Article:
DENIED JUSTICE

Rape investigations in Minnesota: How we reported this story

Methodology

In 2014, a University of Minnesota undergraduate named Abby Honold was raped at an off-campus apartment by a fellow student. Minneapolis police arrested the suspect, but released him a few days later. It would take a year before an investigator from another police department picked up Honold’s case and helped bring her rapist to justice.

In reporting that story, Star Tribune reporters heard from several law enforcement sources that sexual assault investigations in Minnesota deserved further scrutiny.

Over the past year, the Star Tribune has examined more than 1,000 rape and sexual assault case files from the 20 law enforcement agencies across Minnesota that reported the highest number of sexual assault reports to the FBI.

Using a public-records request, reporters obtained every rape report from 2015 and 2016 that Minneapolis and St. Paul police departments considered closed. For the other agencies, the Star Tribune examined a random sample from the same years.

A reporter or editor read each of the files, screening out any cases that involved children or incest, were deemed unfounded by police, or that remain under investigation. We logged key details from the cases, such as whether there was physical evidence; whether suspects or witnesses were interviewed, and whether charges were ever filed.

In assessing those case files, the reporters relied on best-practice investigative guidelines developed by the International Association of Chiefs of Police and an advocacy group called End Violence Against Women International. The reporters also attended a two-day law enforcement seminar about investigating sexual assault. We also asked 13 veteran investigators and prosecutors from across the United States to review and comment on more than 160 of the Minnesota cases.

In addition to the case files, reporters and editors examined hundreds of pages of court records and police documents and interviewed more than 100 assault survivors, sex crimes investigators, jurists, women’s advocates and academic researchers. Rape survivors were identified in these stories only if they specifically agreed to the use of their names for publication.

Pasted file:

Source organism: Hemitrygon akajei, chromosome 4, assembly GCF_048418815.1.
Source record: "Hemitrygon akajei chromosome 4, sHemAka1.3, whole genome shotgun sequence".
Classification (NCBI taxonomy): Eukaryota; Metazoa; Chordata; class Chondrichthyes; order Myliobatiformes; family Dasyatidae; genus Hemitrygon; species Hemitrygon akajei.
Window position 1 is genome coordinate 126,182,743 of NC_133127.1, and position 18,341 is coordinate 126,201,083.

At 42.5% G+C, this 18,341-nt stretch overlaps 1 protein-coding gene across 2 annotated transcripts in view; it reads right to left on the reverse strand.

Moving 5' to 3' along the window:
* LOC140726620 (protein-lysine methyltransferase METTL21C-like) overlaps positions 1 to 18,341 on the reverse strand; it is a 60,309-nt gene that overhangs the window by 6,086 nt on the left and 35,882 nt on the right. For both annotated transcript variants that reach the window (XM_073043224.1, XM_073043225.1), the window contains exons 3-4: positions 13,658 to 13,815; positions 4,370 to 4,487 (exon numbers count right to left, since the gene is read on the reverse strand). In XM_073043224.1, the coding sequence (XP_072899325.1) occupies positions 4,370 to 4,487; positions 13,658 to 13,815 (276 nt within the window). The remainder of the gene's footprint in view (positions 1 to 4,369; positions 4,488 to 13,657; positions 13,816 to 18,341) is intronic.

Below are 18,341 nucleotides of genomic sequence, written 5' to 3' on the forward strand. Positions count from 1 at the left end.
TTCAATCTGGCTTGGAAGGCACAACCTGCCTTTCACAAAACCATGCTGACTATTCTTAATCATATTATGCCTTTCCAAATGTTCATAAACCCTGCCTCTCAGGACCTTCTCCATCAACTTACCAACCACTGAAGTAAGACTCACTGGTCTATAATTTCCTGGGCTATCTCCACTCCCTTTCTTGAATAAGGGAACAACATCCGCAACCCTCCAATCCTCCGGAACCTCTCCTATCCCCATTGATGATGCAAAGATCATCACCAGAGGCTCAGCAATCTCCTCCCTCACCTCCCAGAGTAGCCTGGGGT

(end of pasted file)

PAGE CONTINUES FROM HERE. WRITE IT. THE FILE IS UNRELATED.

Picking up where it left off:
Panel of independent investigators

In reporting this series, the Star Tribune consulted 13 veteran sexual assault investigators across the country:

Justin Boardman: Former sex crimes investigator in Utah; now trains police on best practices for sex assault investigations.

Roger Canaff: Prosecuted sex crimes for a dozen years in Virginia and New York; now a law enforcement consultant and trainer in New York City.

Sgt. (Ret.) Mike Davis: Founding supervisor of the domestic violence unit for the Vancouver, Wash., Police Department.

Sgt. (Ret.) Elizabeth Donegan:Led Austin, Texas, Police Department’s sex crimes unit for a decade; now coordinates testing of the city’s backlog of rape kits.

Julie Germann: Former Olmsted County prosecutor and founder of Finding the Right, which trains police and prosecutors on sex crime investigation.

Catherine Johnson: Sexual assault specialist with the U.S. Marine Corps in North Carolina; national trainer on rape investigations.

Sgt. Richard Mankewich: Oversaw more than 14,000 investigations while supervising the Sex Crimes Squad for the Orange County, Fla., Sheriff’s Office.

Anne Munch: Former prosecutor in Colorado specializing in sexual assault and domestic violence; former consultant to the U.S. Department of Justice.

Kevin Randolph: Former sex crimes investigator for the University of Minnesota Police Department.

Myra Strand: Sociologist specializing in sexual-violence prevention; co-founder of Strand Holistic Innovative Forensic Techniques, Arizona consulting firm.